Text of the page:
if YY is greater than or equal to 50, the year is interpreted as
   19YY; if YY is less than 50, the year is interpreted as 20YY.

2.5.2.  SMIMECapabilities Attribute

   The SMIMECapabilities attribute includes signature algorithms (such
   as "sha1WithRSAEncryption"), symmetric algorithms (such as "DES-
   EDE3-CBC"), and key encipherment algorithms (such as
   "rsaEncryption").  There are also several identifiers which indicate
   support for other optional features such as binary encoding and
   compression.  The SMIMECapabilities were designed to be flexible and
   extensible so that, in the future, a means of identifying other
   capabilities and preferences such as certificates can be added in a
   way that will not cause current clients to break.

   If present, the SMIMECapabilities attribute MUST be a
   SignedAttribute; it MUST NOT be an UnsignedAttribute.  CMS defines
   SignedAttributes as a SET OF Attribute.  The SignedAttributes in a
   signerInfo MUST NOT include multiple instances of the
   SMIMECapabilities attribute.  CMS defines the ASN.1 syntax for
   Attribute to include attrValues SET OF AttributeValue.  A

   SMIMECapabilities attribute MUST only include a single instance of
   AttributeValue.  There MUST NOT be zero or multiple instances of
   AttributeValue present in the attrValues SET OF AttributeValue.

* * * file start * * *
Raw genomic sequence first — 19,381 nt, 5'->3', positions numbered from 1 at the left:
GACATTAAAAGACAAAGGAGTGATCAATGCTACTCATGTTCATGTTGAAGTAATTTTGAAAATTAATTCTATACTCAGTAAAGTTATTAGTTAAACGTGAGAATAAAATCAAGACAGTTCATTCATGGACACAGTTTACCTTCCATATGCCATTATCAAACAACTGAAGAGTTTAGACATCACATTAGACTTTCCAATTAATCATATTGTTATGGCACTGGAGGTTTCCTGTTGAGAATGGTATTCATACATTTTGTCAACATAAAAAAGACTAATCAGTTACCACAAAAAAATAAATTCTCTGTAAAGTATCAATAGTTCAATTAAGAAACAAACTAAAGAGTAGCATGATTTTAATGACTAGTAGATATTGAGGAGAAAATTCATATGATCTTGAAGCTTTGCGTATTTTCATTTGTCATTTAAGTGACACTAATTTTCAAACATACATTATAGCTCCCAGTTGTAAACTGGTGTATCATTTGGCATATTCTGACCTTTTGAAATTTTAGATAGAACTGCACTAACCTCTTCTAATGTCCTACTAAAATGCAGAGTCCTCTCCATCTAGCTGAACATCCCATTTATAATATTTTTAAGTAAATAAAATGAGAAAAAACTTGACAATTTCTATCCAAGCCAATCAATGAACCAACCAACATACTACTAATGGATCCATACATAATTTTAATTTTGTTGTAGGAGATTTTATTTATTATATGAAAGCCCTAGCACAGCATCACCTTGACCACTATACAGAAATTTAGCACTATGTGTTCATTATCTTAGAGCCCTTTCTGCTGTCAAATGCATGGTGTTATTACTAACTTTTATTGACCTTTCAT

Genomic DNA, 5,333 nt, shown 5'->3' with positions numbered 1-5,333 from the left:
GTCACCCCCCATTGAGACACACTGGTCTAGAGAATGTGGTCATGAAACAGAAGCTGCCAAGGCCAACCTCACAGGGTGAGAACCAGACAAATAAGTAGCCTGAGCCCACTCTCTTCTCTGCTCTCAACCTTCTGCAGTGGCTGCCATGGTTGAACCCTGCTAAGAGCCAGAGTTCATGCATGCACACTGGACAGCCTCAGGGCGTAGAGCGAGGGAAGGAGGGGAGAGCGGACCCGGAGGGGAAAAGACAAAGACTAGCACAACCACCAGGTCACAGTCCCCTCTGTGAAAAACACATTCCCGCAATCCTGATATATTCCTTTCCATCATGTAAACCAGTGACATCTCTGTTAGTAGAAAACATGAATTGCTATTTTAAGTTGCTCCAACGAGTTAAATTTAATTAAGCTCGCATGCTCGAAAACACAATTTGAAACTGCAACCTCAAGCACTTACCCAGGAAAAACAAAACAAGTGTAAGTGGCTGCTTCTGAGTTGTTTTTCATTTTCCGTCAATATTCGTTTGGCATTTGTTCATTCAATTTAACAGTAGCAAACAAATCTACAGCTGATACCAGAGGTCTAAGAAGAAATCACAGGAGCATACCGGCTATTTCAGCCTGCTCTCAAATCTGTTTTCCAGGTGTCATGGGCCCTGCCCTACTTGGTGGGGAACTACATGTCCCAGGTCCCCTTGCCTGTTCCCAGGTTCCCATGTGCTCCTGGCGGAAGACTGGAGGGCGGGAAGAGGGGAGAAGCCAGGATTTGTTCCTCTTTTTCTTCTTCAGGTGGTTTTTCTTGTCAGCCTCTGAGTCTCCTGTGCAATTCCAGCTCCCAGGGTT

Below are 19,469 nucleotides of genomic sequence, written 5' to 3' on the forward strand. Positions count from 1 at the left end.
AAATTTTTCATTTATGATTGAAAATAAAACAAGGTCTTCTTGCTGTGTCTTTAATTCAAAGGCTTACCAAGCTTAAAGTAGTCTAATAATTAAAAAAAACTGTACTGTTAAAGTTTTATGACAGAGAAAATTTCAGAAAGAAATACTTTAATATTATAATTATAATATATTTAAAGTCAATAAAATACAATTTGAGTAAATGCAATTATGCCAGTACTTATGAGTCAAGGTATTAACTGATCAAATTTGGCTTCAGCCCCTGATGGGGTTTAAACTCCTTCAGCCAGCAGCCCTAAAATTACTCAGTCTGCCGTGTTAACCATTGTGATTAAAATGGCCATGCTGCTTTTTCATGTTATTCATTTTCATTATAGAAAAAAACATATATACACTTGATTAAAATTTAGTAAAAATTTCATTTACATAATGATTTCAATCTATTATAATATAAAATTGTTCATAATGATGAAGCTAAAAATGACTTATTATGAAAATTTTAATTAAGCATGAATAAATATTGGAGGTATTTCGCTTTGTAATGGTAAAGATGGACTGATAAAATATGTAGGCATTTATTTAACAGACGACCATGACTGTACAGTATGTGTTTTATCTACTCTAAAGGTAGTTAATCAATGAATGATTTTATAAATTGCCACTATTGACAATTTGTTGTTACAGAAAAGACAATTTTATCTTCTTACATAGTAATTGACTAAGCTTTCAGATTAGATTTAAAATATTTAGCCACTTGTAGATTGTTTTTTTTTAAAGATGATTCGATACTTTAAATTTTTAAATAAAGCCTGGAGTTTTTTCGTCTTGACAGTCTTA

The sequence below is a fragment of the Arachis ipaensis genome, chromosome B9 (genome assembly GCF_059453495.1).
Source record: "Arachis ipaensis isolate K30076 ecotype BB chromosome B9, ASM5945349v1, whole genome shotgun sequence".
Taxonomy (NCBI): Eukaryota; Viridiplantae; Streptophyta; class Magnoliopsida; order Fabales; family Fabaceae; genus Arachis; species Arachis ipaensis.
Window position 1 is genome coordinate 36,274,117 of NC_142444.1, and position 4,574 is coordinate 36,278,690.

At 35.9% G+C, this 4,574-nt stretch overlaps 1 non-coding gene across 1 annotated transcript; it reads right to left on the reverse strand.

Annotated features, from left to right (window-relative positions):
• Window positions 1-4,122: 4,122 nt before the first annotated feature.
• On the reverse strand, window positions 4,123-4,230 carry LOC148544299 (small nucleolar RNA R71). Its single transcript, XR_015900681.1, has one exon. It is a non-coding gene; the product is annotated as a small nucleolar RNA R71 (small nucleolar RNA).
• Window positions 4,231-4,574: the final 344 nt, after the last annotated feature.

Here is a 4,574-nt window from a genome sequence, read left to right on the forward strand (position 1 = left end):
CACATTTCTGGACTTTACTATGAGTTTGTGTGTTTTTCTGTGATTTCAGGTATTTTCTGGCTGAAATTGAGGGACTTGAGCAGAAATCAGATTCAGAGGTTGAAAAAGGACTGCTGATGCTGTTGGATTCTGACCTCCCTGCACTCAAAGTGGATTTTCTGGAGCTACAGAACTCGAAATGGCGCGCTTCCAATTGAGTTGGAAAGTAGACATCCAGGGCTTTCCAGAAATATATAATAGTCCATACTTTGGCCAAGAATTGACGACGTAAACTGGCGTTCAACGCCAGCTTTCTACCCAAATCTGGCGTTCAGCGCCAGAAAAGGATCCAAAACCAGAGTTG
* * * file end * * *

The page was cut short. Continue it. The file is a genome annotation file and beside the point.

The semantics of the SMIMECapabilities attribute specify a partial
   list as to what the client announcing the SMIMECapabilities can
   support.  A client does not have to list every capability it
   supports, and need not list all its capabilities so that the
   capabilities list doesn't get too long.  In an SMIMECapabilities
   attribute, the object identifiers (OIDs) are listed in order of their
   preference, but SHOULD be separated logically along the lines of
   their categories (signature algorithms, symmetric algorithms, key
   encipherment algorithms, etc.)

   The structure of the SMIMECapabilities attribute is to facilitate
   simple table lookups and binary comparisons in order to determine
   matches.  For instance, the DER-encoding for the SMIMECapability for
   DES EDE3 CBC MUST be identically encoded regardless of the
   implementation.  Because of the requirement for identical encoding,
   individuals documenting algorithms to be used in the
   SMIMECapabilities attribute SHOULD explicitly document the correct
   byte sequence for the common cases.

   For any capability, the associated parameters for the OID MUST
   specify all of the parameters necessary to differentiate between two
   instances of the same algorithm.  For instance, the number of rounds
   and the block size for RC5 needs to be specified in addition to the
   key length.

   The OIDs that correspond to algorithms SHOULD use the same OID as the
   actual algorithm, except in the case where the algorithm usage is
   ambiguous from the OID.  For instance, in an earlier specification,
   rsaEncryption was ambiguous because it could refer to either a
   signature algorithm or a key encipherment algorithm.  In the event
   that an OID is ambiguous, it needs to be arbitrated by the maintainer